The Buck starts here!
History of the dollar displayed at ANA Money Museum
On the eve of the new century and next millennium, the American Numismatic Association (ANA) Money Museum salutes the dollar.
“We all know where the buck stops, but not everyone is familiar with how it started,” says Curator Robert W. Hoge. “In the first part of next year, Americans will be introduced to a new golden dollar coin, which has its origins in Europe shortly before Columbus sailed to the New World. As such, this is the ideal time to take a look at the development of the dollar, the basis for American-and possibly world-capitalism.”
The “Salute to the Dollar” exhibit and other money displays are free and open to the public at the ANA Money Museum at 818 N. Cascade Ave., Colorado Springs, Co. (For free group tours call 719-632-2646.)
The United States Mint is currently striking new dollar coins made primarily of copper, with a manganese-bronze coating that gives them a gold color. The coin portrays Sacagawea, the young Shoshone Indian guide who assisted Lewis and Clark on their journey west. The new dollar, expected to begin circulating in March, is the same size and has the identical magnetic signature as the coin it replaces- the Susan B. Anthony dollar- which was minted from 1979-1981 and again this autumn.
The earliest precursor of the America’s dollar was minted in 1477 to commemorate the wedding of Hapsburg Archduke Maximilian I to Maria, Duchess of Burgundy. Of the five known examples, the ANA specimen included in this exhibit is the only one in the Western Hemisphere.
The term “dollar” dates to the early 16th century, when a rich vein of silver was discovered in the mountains between eastern Germany and Czechoslovakia. A boom town sprang up on the site and was named for the father of the Virgin Mary- St. Joachimsthal. The St. Joachimstaler guldengroschen, which quickly became Europe’s principal, large silver coin, was nicknamed the “thaler” and developed into “taler,” “tallero,” “tolar,” “daler,” “daaldre,” and finally, “dollar.”
The United States dollar is a direct descendant of the Spanish silver 8-real piece, known as a “Spanish dollar” or “piece of eight.” First struck by King Ferdinand and Queen Isabella in Spain, it was first minted in the New World in Peru in 1569 and later in Mexico. These 8-bit pieces were produced through the 19th century and were used in the western United States for much of that period. To make change, they were sometimes broken into eight-edged shaped pieces, or “bits,” thus two bits represented a quarter of a dollar.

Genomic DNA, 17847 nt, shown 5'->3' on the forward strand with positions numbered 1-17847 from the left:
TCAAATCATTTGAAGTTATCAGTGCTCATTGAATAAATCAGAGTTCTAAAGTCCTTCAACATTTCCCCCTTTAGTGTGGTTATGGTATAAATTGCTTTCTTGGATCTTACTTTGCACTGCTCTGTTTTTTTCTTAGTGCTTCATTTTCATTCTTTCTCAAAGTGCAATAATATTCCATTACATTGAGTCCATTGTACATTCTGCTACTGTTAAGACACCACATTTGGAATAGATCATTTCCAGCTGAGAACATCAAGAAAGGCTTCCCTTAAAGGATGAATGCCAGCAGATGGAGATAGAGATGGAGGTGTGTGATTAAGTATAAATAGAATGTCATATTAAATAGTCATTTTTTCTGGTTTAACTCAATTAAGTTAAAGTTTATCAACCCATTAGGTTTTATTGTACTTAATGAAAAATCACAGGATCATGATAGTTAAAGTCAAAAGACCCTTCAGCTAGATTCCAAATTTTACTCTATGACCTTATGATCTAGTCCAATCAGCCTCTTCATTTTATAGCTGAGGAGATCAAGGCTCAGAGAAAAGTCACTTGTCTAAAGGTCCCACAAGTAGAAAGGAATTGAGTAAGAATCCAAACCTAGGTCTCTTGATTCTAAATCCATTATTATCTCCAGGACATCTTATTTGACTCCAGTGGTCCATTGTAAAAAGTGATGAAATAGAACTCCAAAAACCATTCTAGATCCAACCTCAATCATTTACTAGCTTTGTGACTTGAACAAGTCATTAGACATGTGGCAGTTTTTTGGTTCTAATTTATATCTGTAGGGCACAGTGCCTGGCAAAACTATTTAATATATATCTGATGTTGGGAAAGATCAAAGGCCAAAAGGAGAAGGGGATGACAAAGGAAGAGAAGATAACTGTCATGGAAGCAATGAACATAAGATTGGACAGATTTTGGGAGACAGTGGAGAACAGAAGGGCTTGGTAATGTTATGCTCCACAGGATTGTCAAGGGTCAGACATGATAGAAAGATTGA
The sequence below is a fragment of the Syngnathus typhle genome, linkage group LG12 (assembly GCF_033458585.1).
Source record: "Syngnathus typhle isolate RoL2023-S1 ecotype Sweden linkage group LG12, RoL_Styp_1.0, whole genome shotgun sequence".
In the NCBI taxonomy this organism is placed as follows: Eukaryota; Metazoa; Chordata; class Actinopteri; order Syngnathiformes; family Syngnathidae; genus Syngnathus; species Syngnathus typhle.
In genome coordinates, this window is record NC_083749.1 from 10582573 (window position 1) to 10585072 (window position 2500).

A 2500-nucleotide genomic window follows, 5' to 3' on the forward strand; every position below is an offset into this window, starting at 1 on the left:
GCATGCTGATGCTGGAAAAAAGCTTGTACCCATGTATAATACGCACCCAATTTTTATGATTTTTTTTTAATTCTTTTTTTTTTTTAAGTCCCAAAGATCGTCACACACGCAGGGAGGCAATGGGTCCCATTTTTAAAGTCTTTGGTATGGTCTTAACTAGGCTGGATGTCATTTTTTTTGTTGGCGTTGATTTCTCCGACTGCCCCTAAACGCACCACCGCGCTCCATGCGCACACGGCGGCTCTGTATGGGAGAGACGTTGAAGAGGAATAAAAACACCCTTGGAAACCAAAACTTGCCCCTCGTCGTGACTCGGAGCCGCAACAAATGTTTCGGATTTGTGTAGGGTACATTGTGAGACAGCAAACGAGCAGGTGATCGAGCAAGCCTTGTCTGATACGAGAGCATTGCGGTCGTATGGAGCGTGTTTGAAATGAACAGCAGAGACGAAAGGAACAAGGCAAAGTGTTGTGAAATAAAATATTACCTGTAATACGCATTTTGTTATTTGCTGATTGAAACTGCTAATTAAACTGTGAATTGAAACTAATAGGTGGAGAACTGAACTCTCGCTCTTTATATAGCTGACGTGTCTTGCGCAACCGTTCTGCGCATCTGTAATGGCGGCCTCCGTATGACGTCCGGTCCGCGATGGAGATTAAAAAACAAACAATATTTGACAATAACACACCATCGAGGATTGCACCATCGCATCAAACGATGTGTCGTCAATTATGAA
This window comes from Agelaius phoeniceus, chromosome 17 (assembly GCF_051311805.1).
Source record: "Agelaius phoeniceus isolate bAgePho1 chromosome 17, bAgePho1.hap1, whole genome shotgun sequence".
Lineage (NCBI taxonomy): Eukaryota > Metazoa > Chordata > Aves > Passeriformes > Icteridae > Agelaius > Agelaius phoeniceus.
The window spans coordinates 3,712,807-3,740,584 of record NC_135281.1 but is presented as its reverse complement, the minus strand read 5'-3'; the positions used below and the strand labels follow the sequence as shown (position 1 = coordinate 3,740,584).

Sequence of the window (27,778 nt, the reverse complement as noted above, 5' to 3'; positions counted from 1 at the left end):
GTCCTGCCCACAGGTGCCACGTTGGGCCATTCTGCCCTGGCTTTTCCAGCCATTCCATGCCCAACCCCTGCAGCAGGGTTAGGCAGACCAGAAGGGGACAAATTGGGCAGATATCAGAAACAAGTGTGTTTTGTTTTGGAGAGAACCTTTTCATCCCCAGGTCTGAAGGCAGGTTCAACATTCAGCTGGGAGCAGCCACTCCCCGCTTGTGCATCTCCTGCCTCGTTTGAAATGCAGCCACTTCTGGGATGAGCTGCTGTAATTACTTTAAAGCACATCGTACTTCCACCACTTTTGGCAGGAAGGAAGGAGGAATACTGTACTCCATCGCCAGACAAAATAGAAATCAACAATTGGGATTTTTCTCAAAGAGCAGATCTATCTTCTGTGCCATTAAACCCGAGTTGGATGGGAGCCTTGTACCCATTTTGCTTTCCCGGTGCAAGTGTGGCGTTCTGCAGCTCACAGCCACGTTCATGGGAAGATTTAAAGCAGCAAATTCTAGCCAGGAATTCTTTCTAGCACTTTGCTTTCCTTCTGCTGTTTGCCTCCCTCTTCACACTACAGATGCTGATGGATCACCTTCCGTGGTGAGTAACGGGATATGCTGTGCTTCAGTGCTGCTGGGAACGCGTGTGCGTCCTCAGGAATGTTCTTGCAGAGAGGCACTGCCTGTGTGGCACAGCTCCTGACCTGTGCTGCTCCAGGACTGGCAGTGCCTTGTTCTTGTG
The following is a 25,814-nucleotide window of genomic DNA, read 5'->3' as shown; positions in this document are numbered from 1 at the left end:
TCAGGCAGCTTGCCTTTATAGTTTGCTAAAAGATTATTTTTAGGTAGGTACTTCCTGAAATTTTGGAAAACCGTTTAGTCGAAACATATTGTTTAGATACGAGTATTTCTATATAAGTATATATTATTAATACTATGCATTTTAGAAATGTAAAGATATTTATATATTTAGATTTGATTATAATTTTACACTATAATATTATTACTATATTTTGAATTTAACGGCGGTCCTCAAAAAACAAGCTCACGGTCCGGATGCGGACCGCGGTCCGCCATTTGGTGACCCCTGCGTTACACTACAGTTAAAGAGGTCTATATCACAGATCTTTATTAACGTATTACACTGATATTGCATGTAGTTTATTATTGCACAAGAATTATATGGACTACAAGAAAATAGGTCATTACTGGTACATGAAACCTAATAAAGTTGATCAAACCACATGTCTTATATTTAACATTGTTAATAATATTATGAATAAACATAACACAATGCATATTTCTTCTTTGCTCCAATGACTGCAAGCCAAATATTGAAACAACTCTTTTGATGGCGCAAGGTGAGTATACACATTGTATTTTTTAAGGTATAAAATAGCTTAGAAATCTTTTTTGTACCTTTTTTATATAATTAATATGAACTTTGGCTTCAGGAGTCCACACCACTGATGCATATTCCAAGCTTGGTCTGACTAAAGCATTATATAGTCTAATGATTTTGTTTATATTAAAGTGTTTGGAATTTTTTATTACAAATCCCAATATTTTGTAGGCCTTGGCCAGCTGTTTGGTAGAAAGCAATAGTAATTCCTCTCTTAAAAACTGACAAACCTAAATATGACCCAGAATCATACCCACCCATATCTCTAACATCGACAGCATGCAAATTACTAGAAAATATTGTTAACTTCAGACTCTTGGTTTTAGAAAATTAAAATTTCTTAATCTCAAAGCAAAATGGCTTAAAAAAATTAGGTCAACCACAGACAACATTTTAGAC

The first American currency to bear the dollar denomination was paper money issued by Colonial Maryland in the 1760s and ’70s. At the same time, the familiar “$” sign, a take-off on the symbolic “8” used to denote the Spanish dollar, came to represent “dollar.”
In 1785 the United States officially adopted the “Spanish milled dollar” as its monetary unit of value. Nine years later, the U.S. Mint issued America’s first silver dollar.
Perhaps the most famous dollar coin is the 1804 Draped Bust issue, originally produced as diplomatic gifts for Asian potentates in the 1830s. One of the 15 known coins of this type sold last August for $4.12 million- the most ever paid for a single coin. The ANA has two examples of these 1804 dollars on exhibit.
The United States also briefly minted $1 coins in gold in the wake of the California gold rush that began in 1849. Smaller than today’s dime, the gold $1 coins were not particulary popular, so the Mint did not produce them in large numbers.
Most Americans today are familiar with Morgan dollars (named for their designer George T. Morgan), which were minted from 1878 to 1904 and again in 1921. They were replaced by Anthony de Francisci’s “Peace Dollar,” commemorating the armistice of the “War to end all Wars.” It was minted until 1935 and was succeeded by the last silver-dollar size coin to be struck for circulation- the Eisenhower dollar minted from 1971-1978.
Also featured in the ANA Money Musuem’s exhibit are portions of its paper money collection- the finest in the world. Paper dollars were printed by the colonies to help finance the Revolutionary War, but the United States government resisted issuing such currency until the Civil War. In 1862 the demand for money necessitated the issuance of legal-tender notes, and a portrait of Abraham Lincoln’s Secretary of the Treasury, Salmon P. Chase, was the first individual to be featured on the new $1 bills. The familiar rendition of George Washington found on familiar $1 Federal Reserve Notes and derived from the well-known Gilbert Stuart painting, first appeared in 1923.
For more information about the ANA Money Museum and the “Salute to the Dollar,” contact Stephen Bobbitt at 818 N. Cascade Ave. Colorado Springs, Co 80903-3279; telephone 719-632-2646; fax 719-634-4085; e-mail at email@example.com; or visit the ANA web site at www.money.org.
Originally Release Date: December 10, 1999
ANA Contacts: Phone: 719-482-9872